Maternal and Child Health

Background

Every minute, a woman dies  from pregnancy and childbirth complications somewhere in the world.

92% of pregnant women attend at least one antenatal visit 43% deliver in a health facility 44% of births are attended by a skilled attendant Maternal Mortality Rate: 448/100 000 15% of all deaths of women aged 15-49

92% of pregnant women attend at least one antenatal visit
43% deliver in a health facility
44% of births are attended by a skilled attendant
Maternal Mortality Rate: 448/100 000

About 99% of maternal mortality deaths occur in developing countries. Kenya’s maternal mortality rate, like many countries in sub-Saharan Africa, is extremely high. It is estimated that there are 400 maternal deaths per 100,000 live births in the East African country1. In comparison, there are 11 maternal deaths per 100,000 in Canada. The main causes of maternal deaths include: haemorrhage, sepsis, hypertensive disorders, unsafe abortions, and obstructed labour2. A Kenyan woman has a 1 in 39 lifetime risk of maternal death and an even higher risk of suffering from disease or disability after pregnancy. As a consequence of obstructed labour, obstetric fistula are very common in this region and lead to devastating consequences for women, not only physically but emotionally as a result of the fistula and being ostracized by their families and society.

The root causes of Kenya’s high maternal mortality lie in access to health care and quality of care. Access to care is affected by: the widespread poverty in which many Kenyan women live, a culture of gender inequality that requires a husband’s permission to leave home, and the long distances that need to be traveled in order to see a health care worker. Less than 50% of Kenyan births take place in a health facility (public health facility, mission health facility or a private facility). Instead, the majority of births take place at home or a non-hospital setting in the absence of a skilled health professional (midwife, nurse trained as midwife, or doctor).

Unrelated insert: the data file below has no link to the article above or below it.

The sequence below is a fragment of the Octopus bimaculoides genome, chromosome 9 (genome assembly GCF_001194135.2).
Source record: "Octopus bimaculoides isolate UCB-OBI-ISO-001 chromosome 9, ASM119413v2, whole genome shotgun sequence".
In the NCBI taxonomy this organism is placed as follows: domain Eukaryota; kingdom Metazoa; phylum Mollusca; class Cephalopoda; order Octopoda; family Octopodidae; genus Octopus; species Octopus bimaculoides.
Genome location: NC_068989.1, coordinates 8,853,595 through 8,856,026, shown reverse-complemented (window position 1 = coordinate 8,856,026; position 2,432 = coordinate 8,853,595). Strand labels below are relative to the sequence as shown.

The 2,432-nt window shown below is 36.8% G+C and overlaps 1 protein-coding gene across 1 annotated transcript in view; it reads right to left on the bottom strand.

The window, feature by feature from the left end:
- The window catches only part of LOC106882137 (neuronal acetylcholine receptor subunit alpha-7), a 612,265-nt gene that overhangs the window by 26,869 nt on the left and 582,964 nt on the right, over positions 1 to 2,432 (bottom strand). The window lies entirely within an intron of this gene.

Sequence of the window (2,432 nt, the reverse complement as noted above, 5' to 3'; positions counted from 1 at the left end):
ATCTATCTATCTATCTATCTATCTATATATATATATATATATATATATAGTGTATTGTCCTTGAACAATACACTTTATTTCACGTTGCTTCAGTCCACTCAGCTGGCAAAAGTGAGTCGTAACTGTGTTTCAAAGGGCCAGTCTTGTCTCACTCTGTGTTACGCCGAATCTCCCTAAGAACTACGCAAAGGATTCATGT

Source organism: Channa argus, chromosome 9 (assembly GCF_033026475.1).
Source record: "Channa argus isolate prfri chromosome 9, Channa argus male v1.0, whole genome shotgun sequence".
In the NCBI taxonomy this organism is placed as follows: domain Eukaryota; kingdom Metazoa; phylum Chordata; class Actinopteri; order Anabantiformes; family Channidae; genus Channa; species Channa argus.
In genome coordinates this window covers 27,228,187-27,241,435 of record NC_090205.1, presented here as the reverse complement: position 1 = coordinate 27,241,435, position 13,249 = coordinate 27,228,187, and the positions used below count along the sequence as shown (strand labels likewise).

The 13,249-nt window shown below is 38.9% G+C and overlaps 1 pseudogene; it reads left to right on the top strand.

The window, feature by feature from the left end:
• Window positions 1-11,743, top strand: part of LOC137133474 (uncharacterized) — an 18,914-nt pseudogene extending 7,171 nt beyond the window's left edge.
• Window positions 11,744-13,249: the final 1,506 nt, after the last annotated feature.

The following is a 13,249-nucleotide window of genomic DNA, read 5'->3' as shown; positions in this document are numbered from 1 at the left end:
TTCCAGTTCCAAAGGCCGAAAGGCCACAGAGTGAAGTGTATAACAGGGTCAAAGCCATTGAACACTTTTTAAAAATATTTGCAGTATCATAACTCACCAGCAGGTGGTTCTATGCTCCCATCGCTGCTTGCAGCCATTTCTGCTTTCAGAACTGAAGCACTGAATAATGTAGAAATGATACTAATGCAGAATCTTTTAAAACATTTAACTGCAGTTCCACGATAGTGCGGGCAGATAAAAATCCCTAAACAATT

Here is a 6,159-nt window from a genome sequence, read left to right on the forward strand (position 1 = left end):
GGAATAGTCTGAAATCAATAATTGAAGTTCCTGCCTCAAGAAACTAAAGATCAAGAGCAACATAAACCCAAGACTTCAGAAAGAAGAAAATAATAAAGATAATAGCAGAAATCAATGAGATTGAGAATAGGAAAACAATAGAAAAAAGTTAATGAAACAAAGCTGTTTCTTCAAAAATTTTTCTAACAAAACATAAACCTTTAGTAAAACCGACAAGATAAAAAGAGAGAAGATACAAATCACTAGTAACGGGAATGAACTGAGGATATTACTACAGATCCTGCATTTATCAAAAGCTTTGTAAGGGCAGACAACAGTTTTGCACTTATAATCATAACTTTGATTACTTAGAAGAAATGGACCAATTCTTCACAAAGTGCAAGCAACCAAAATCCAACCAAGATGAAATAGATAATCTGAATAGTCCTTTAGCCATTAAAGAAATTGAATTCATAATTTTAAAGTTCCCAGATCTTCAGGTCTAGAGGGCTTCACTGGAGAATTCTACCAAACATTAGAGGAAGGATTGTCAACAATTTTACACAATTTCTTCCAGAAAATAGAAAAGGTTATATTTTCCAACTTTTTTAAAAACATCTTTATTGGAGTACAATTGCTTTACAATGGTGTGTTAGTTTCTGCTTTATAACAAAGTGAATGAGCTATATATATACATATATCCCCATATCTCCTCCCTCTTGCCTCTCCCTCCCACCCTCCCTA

Through mobile health (M-health) activities, community health workers (CHWs) are being equipped to use clinical decision-support on Android phones to correctly triage women and newborns for care.

Through mobile health (M-health) activities, community health workers (CHWs) are being equipped to use clinical decision-support on Android phones to correctly triage women and newborns for care.

Should a woman be able to access care, referral linkages are weak and the clinics are often poorly resourced. The majority of Kenyan health facilities are not equipped for managing obstetric complications, and most public health facilities do not have a vehicle or driver available for emergencies. 20-40% of these facilities do not have a dependable source of electricity or water. The restricted availability of medicines, supplies, and equipment compromise the ability to deliver adequate care. Staff shortages are common, due to both a freeze in employment as well as frequent employee transfers.

Furthermore, the Kenyan medical education system is limited in its ability to prepare its doctors to deliver care in their unique and often isolated practice environment. Inconsistent educational experiences, under-resourced teaching centers, and compartmentalization of care into specialties with little integration have hindered development of provider competence and skills. The lack of supportive supervision and continuing medical education further exacerbates the problem. These factors have led to low public confidence in public health facilities, long delays in the referral of pregnancy-related complications, and the observed high rates of maternal mortality and morbidity.

Our programs - maternal, newborn and child health (Photo 2)

Governmental and non-governmental organizations have used several strategies to address maternal health issues. These include: supporting education for girls and financial independence for women; educating communities on safe motherhood practices; improving HIV/AIDS prevention, treatment, and care; capacity building of health centers; improved service delivery of essential supplies and equipment; strengthening infrastructure such as power and water supply; and providing better training and supervision of health workers.

Objectives

The objectives of the maternal, newborn and child health component of AMPATH are to:

  1. improve the quality of reproductive health in western Kenya through the improvement of community and facility-based care for women and their children;
  2. Intensify research collaborations; and
  3. Support further development of the infrastructure for care, education and research.

Education

After success with the Fellowship in Gynecologic Oncology, part of a Master’s Program in Gynecologic Oncology at Moi University School of Medicine, AMPATH is currently developing a similar post-graduate program in Maternal and Fetal Health at Moi University. The goal of the program will be to train the next generation of local leaders in Women’s Health so as to promote sustainability and see change in maternal mortality in the future.


1 The World Bank. (2014). Maternal mortality ratio.
2 UNICEF. (2015). Maternal mortality.